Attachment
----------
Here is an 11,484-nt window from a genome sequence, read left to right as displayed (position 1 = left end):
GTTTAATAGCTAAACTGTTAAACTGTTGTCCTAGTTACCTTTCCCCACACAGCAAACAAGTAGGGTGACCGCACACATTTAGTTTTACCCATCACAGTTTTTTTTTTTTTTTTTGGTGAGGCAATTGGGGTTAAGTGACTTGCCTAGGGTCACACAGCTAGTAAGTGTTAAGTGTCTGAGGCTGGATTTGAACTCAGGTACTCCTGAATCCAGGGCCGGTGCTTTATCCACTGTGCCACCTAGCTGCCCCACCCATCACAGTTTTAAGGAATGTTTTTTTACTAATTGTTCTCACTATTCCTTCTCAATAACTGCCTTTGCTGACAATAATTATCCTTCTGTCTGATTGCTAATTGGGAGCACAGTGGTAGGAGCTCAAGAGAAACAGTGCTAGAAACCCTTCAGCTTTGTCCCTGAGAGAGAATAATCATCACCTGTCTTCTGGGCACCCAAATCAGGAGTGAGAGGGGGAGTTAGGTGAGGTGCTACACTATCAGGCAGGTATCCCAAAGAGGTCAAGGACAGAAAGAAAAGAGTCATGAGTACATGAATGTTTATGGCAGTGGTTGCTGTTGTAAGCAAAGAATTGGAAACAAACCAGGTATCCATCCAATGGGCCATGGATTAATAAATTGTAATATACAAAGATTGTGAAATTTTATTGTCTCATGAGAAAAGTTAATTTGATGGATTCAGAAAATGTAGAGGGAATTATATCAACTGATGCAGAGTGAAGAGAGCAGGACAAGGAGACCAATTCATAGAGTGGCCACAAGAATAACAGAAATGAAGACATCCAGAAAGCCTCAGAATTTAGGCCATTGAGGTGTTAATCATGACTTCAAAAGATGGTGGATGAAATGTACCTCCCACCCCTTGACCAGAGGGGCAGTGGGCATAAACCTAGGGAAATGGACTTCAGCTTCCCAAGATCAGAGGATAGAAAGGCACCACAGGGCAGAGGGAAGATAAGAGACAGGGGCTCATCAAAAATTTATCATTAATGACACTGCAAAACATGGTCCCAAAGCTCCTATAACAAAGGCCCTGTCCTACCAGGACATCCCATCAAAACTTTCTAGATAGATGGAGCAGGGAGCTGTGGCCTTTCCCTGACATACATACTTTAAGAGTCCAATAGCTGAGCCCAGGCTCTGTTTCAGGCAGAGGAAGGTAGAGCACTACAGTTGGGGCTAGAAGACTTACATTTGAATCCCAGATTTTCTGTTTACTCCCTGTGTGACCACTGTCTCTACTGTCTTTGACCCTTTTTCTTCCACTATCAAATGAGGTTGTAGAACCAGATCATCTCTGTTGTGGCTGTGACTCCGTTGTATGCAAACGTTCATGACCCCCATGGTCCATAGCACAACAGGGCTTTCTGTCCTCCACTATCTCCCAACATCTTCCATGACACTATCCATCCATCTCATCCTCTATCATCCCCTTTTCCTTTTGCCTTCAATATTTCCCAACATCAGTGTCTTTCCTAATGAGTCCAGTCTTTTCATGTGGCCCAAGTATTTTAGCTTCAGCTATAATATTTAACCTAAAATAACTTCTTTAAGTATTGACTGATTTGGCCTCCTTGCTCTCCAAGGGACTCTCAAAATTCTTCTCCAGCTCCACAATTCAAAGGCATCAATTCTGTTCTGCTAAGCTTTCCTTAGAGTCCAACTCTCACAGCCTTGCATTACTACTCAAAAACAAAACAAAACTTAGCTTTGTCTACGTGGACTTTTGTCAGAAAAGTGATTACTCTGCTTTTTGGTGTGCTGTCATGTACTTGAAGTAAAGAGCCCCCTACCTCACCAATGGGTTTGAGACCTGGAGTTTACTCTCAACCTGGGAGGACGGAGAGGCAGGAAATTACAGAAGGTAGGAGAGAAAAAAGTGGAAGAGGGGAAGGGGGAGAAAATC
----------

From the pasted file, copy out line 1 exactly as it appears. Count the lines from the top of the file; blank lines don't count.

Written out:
Here is an 11,484-nt window from a genome sequence, read left to right as displayed (position 1 = left end):